HMS Proselyte (1796)
HMS Proselyte was a 32-gun Royal Navy fifth-rate frigate. She was the former Dutch frigate Jason, built in 1789-91 at Amsterdam, the Netherlands, as a 36-gun frigate. However, due to political disagreement and bad treatment aboard, some of her crew mutinied, locked up the captain and his followers below deck, and sailed into Greenock, Scotland on 8 June 1796. Captain Pulling of the 18-gun brig-sloop Pelican took possession of her.
She was commissioned as a 32-gun frigate under Captain John Loring in September 1796. She carried 26 12-pounder guns and six 6-pounders. She sailed for Jamaica on 20 February 1797. On 4 June Proselyte captured the French 6-gun privateer Liberté on the West Indies station.
In March 1801 Proselyte participated in Rear Admiral Duckworth's successful attack on the islands of St. Bartholomew and St. Martin. Proselyte, Hornet and Drake stayed at St. Martin to secure the island and to embark the garrison on 26 March, while the rest of Duckworth's force went on to St Thomas.
While under the temporary command of Lieutenant Henry Whitby, Fowke not being on board, she was wrecked on 4 September 1801. She was on her way from St. Kitts to St. Martin when she struck the "Man of War Shoal" in view of Philipsburg. All the crew were saved. A court martial on aboard HMS Magnanime at Fort Royal, Martinique, on November 7 1801 found Whitby guilty of negligence for not heeding the warning about the danger of the reef; the court sentenced him to a reduction in rank.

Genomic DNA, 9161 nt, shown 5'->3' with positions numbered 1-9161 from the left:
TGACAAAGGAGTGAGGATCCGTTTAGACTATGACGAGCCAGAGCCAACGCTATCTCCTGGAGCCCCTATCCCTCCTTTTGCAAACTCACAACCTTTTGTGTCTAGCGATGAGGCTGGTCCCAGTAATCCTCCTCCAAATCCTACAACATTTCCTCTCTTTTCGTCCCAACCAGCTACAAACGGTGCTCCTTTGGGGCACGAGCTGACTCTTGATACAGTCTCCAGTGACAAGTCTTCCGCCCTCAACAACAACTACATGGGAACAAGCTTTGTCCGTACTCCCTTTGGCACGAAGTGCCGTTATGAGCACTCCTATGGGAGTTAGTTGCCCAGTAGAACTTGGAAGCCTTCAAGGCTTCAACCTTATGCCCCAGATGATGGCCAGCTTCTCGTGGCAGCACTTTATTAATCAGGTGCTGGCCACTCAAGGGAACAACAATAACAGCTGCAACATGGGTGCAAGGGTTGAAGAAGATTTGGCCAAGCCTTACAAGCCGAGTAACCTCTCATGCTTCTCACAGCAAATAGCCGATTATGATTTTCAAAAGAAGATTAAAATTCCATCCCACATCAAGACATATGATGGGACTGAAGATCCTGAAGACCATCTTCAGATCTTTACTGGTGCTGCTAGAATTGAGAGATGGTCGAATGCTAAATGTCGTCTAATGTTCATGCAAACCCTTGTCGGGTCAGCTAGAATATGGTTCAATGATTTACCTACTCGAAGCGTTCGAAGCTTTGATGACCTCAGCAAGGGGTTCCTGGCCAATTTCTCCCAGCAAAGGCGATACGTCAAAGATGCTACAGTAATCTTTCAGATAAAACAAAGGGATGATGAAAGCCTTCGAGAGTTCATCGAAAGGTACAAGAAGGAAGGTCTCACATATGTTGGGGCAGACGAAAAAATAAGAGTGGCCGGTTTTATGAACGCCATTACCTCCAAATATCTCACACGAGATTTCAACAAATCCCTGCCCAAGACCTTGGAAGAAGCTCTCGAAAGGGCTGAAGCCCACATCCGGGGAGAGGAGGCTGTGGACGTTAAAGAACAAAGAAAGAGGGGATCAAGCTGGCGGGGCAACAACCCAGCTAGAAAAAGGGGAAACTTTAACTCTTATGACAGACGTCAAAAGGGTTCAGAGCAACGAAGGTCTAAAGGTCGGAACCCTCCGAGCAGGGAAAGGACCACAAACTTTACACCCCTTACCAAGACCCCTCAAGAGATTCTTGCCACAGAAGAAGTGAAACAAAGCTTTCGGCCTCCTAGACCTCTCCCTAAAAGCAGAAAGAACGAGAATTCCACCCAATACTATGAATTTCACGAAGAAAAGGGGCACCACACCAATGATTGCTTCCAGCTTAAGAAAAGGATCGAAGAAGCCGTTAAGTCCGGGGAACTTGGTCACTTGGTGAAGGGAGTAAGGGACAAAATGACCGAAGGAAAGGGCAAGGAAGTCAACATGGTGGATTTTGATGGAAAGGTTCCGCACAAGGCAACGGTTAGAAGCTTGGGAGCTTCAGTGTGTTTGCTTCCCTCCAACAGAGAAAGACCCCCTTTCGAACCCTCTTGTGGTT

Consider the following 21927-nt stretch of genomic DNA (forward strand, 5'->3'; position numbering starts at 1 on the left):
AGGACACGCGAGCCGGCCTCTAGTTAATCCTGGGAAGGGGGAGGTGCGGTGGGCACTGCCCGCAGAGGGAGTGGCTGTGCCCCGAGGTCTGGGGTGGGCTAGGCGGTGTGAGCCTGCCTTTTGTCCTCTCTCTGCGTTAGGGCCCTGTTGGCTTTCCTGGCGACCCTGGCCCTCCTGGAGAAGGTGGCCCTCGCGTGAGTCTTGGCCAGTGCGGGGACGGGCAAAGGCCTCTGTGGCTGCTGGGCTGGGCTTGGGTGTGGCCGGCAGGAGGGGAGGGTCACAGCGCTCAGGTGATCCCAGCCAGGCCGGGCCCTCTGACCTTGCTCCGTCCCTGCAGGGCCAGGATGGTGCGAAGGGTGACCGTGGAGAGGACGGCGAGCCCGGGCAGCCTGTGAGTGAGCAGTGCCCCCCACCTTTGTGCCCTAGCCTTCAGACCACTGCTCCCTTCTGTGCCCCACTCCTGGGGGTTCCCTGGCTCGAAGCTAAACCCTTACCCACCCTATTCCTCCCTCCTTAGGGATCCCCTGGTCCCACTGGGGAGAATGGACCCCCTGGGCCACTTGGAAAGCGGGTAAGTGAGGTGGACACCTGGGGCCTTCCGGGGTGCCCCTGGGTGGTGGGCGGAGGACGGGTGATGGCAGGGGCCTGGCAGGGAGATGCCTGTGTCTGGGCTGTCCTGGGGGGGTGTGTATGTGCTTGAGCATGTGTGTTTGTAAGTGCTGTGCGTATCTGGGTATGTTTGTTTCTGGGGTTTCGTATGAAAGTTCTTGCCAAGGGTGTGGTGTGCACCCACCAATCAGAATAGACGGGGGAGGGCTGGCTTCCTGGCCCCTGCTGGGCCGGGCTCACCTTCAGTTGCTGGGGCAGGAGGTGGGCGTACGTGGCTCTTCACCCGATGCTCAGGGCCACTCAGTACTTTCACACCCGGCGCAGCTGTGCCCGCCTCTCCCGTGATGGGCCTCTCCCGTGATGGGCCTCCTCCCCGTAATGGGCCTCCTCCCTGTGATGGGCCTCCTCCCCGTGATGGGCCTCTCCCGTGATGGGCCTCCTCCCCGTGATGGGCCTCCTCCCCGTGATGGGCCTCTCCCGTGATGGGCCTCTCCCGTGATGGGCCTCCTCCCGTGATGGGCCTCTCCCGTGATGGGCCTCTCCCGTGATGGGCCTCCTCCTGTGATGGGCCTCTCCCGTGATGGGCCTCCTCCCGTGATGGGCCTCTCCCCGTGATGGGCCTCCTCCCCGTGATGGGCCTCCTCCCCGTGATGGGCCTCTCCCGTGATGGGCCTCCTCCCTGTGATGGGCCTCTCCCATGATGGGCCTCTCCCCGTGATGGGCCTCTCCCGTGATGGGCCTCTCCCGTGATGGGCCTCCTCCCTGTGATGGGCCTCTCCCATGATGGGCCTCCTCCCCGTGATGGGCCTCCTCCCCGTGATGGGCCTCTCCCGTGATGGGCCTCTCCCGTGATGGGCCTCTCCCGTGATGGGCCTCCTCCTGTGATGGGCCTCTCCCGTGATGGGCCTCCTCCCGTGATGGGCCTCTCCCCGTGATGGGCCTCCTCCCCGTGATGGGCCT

Proselyte is now a popular dive site for visitors to St. Martin. She lies on her starboard side in approximately 50 feet of water, just beyond the mouth of Great Bay at Philipsburg. Numerous cannon, ballast bars, barrel hoops and anchors are scattered around the wreck on the ocean floor, all heavily encrusted with coral, which has made the "Proselyte Reef" a popular dive site. The Sint Maarten Museum has put many artifacts retrieved from Proselyte on display.